Physical vs. Analog: The Experimental Television Center

Experimental Television CenterAlthough I had heard about the Experimental Television Center for a couple years and seen some of the work that was created there, I really had no idea what it was, and so when I got the invitation to spend a couple days there, I jumped at the chance to see what it was really all about.

The Experimental Television Center (ETC) was founded in 1971 with the intention of supporting the creation of work using new electronic media technologies and providing space and time to artists for personal, self-directed creative investigations. Chris Kucinski (my brother) and Owen Osborn of Critter and Guitari had been in residence at ETC three times when they found out that it was closing. When given one last chance to use the tools and freedom to create, they decided to invite some close friends to share the experience with. Those friends included George Langford and Tom van Buskirk of the band Javelin, Bennett Williamson aka Bennett 4 Senate, and Owen’s brother, Ali Osborn.

ETC Entrance

Ali Osborn and the unassuming entrance to the Experimental Television Center

To my surprise, the Experimental Television Center was not a modern building in the forest of upstate New York – no, it was located in a brick building above an antique store downtown in the village of Owego, NY. It was also just one big room overlooking the Susquehanna River that happened to have image processing equipment. The equipment is a “hybrid tool set, permitting the artist to create interactive relationships between older historically important analog instruments and new digital technologies.” Chris and Owen additionally supplied a color video camera, a projector, and instruments including drums, guitars, Pocket Pianos, and Kaleidoloops.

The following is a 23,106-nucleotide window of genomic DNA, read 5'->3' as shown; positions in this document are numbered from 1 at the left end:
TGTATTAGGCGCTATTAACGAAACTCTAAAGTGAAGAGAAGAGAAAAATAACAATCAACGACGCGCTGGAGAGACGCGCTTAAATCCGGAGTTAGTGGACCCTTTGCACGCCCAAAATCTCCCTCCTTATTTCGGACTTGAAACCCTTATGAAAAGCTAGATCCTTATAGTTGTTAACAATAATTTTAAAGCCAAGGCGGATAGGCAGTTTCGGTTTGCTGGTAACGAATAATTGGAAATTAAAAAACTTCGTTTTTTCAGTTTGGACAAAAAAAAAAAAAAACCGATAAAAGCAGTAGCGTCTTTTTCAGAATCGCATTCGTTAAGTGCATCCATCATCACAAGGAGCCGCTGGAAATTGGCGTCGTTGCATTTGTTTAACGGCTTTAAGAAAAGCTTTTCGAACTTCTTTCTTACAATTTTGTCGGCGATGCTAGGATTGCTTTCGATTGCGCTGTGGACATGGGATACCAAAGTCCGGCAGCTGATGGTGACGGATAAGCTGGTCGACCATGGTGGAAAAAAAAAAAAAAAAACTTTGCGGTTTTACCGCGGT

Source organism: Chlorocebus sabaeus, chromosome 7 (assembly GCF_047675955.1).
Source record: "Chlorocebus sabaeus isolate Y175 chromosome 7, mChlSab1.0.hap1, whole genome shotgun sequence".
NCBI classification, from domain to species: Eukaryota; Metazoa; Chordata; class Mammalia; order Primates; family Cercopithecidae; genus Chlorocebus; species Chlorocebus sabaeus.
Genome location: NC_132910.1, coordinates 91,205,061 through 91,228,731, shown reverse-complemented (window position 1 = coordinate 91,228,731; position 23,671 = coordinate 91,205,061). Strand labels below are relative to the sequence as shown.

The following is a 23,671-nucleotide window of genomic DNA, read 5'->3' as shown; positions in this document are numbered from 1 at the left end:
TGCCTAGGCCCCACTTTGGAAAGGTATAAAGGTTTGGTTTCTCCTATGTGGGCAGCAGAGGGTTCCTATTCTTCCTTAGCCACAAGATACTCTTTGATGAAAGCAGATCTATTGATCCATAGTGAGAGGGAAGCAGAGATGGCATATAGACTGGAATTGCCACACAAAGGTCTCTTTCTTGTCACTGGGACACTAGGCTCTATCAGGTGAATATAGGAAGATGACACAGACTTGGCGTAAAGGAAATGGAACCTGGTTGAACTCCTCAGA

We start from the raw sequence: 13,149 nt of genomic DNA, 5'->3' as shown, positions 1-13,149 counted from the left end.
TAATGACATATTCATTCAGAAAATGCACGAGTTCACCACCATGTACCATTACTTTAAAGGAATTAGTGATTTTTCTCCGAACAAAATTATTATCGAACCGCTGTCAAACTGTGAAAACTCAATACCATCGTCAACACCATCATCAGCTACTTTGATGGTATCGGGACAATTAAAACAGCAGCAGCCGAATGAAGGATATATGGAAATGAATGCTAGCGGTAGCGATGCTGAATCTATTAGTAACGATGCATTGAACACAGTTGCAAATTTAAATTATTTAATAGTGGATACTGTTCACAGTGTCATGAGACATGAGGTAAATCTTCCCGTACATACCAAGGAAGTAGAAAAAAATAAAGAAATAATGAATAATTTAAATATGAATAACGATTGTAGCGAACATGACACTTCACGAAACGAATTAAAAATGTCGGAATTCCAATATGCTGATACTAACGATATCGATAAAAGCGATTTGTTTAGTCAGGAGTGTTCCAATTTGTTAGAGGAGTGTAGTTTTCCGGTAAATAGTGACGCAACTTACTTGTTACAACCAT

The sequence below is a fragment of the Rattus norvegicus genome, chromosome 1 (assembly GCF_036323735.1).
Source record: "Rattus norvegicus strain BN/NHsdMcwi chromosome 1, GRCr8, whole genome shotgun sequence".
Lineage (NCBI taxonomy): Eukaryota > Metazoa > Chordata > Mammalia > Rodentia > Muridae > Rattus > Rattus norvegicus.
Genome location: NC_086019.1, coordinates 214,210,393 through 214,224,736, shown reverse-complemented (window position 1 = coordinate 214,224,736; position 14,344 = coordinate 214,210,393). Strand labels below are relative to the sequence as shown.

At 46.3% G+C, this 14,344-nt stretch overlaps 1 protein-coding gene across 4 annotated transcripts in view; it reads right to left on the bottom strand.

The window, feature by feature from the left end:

It didn’t take long for the other guys to get settled in, setting up their drum machines, synthesizers, electronic kazoo, and Xaphoon. Bennett also brought a Title Maker and an old school drawing pad that he hooked up to the video equipment. With all the pieces in place, everyone was psyched to create.

Chris Kucinski on the image processing machines

Chris Kucinski on the image processing machines

The guys started making music and twiddling around the video equipment. There was no right or wrong way, there was no “stop” or “hold on” – it all just happened organically and without any rules. What happened happened and it was all recorded. For most of my stay there, I oversaw the visual aspect of the performance (as the self-appointed “creative director”), making sure that we were capturing optimal visuals and a sharp aesthetic however strange the outcome.

George Langford on the Pocket Piano

Geoge Langford on the Pocket Piano

Having no prior video training, the most important thing I learned is that there is a difference from “physical” vs. analog. What they had at the Experimental Television Center was a physical machine made of hundreds of patches that you physically had to plug and unplug. The equipment was created and maintained by an engineer who lives in Owego, so recreating the equipment would be possible, but very difficult to do.

My directorial debut

I designed and directed this set with Owen and Chris

All in all, my stay at the Experimental Television Center was filled with endless sonic and visual possibilities created by very intelligent and talented people.

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2 Comments

Filed under Art, Film, Music

2 responses to “Physical vs. Analog: The Experimental Television Center

  1. Pingback: Doug Varone and Dancers at the Joyce | Maria Kucinski's Musings

  2. Pingback: Critter & Guitari on F.A.T. Gold Public Access at Eyebeam | Maria Kucinski's Musings

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